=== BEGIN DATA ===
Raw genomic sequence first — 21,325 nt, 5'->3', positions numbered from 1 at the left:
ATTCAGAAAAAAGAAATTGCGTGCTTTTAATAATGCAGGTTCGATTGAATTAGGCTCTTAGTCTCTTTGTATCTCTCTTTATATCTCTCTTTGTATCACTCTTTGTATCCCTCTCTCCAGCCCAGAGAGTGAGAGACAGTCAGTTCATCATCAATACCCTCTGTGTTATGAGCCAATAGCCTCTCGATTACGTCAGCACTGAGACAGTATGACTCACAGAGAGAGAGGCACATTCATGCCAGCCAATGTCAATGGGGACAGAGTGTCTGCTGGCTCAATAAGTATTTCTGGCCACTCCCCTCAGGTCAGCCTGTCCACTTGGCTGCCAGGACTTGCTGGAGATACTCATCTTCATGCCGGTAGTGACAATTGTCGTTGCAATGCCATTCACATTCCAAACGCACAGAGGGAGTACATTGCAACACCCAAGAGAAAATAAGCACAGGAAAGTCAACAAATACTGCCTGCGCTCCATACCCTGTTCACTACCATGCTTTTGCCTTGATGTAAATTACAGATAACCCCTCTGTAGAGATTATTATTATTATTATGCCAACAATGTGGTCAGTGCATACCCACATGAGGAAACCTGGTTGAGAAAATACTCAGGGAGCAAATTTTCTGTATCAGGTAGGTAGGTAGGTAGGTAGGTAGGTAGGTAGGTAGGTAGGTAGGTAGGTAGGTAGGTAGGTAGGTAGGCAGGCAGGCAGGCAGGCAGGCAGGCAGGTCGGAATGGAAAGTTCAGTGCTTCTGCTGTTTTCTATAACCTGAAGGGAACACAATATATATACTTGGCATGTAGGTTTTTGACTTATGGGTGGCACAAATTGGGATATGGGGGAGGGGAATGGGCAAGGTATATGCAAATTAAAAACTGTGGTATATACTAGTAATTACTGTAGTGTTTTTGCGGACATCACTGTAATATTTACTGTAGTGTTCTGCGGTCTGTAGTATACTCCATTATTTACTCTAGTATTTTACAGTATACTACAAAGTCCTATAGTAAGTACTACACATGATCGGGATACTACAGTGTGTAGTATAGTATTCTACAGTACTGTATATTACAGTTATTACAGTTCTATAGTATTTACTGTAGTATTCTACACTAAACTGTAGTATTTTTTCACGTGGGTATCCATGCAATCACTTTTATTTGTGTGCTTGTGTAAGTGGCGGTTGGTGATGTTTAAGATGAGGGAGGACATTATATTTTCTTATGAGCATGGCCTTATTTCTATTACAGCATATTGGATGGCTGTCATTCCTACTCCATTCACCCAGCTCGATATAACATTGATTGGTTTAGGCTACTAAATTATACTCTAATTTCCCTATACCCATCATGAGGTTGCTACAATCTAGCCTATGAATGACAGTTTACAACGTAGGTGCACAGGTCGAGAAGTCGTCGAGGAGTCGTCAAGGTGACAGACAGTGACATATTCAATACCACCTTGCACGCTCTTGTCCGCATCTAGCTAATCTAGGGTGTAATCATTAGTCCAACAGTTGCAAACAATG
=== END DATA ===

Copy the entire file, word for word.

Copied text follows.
Raw genomic sequence first — 21,325 nt, 5'->3', positions numbered from 1 at the left:
ATTCAGAAAAAAGAAATTGCGTGCTTTTAATAATGCAGGTTCGATTGAATTAGGCTCTTAGTCTCTTTGTATCTCTCTTTATATCTCTCTTTGTATCACTCTTTGTATCCCTCTCTCCAGCCCAGAGAGTGAGAGACAGTCAGTTCATCATCAATACCCTCTGTGTTATGAGCCAATAGCCTCTCGATTACGTCAGCACTGAGACAGTATGACTCACAGAGAGAGAGGCACATTCATGCCAGCCAATGTCAATGGGGACAGAGTGTCTGCTGGCTCAATAAGTATTTCTGGCCACTCCCCTCAGGTCAGCCTGTCCACTTGGCTGCCAGGACTTGCTGGAGATACTCATCTTCATGCCGGTAGTGACAATTGTCGTTGCAATGCCATTCACATTCCAAACGCACAGAGGGAGTACATTGCAACACCCAAGAGAAAATAAGCACAGGAAAGTCAACAAATACTGCCTGCGCTCCATACCCTGTTCACTACCATGCTTTTGCCTTGATGTAAATTACAGATAACCCCTCTGTAGAGATTATTATTATTATTATGCCAACAATGTGGTCAGTGCATACCCACATGAGGAAACCTGGTTGAGAAAATACTCAGGGAGCAAATTTTCTGTATCAGGTAGGTAGGTAGGTAGGTAGGTAGGTAGGTAGGTAGGTAGGTAGGTAGGTAGGTAGGTAGGTAGGTAGGCAGGCAGGCAGGCAGGCAGGCAGGCAGGTCGGAATGGAAAGTTCAGTGCTTCTGCTGTTTTCTATAACCTGAAGGGAACACAATATATATACTTGGCATGTAGGTTTTTGACTTATGGGTGGCACAAATTGGGATATGGGGGAGGGGAATGGGCAAGGTATATGCAAATTAAAAACTGTGGTATATACTAGTAATTACTGTAGTGTTTTTGCGGACATCACTGTAATATTTACTGTAGTGTTCTGCGGTCTGTAGTATACTCCATTATTTACTCTAGTATTTTACAGTATACTACAAAGTCCTATAGTAAGTACTACACATGATCGGGATACTACAGTGTGTAGTATAGTATTCTACAGTACTGTATATTACAGTTATTACAGTTCTATAGTATTTACTGTAGTATTCTACACTAAACTGTAGTATTTTTTCACGTGGGTATCCATGCAATCACTTTTATTTGTGTGCTTGTGTAAGTGGCGGTTGGTGATGTTTAAGATGAGGGAGGACATTATATTTTCTTATGAGCATGGCCTTATTTCTATTACAGCATATTGGATGGCTGTCATTCCTACTCCATTCACCCAGCTCGATATAACATTGATTGGTTTAGGCTACTAAATTATACTCTAATTTCCCTATACCCATCATGAGGTTGCTACAATCTAGCCTATGAATGACAGTTTACAACGTAGGTGCACAGGTCGAGAAGTCGTCGAGGAGTCGTCAAGGTGACAGACAGTGACATATTCAATACCACCTTGCACGCTCTTGTCCGCATCTAGCTAATCTAGGGTGTAATCATTAGTCCAACAGTTGCAAACAATG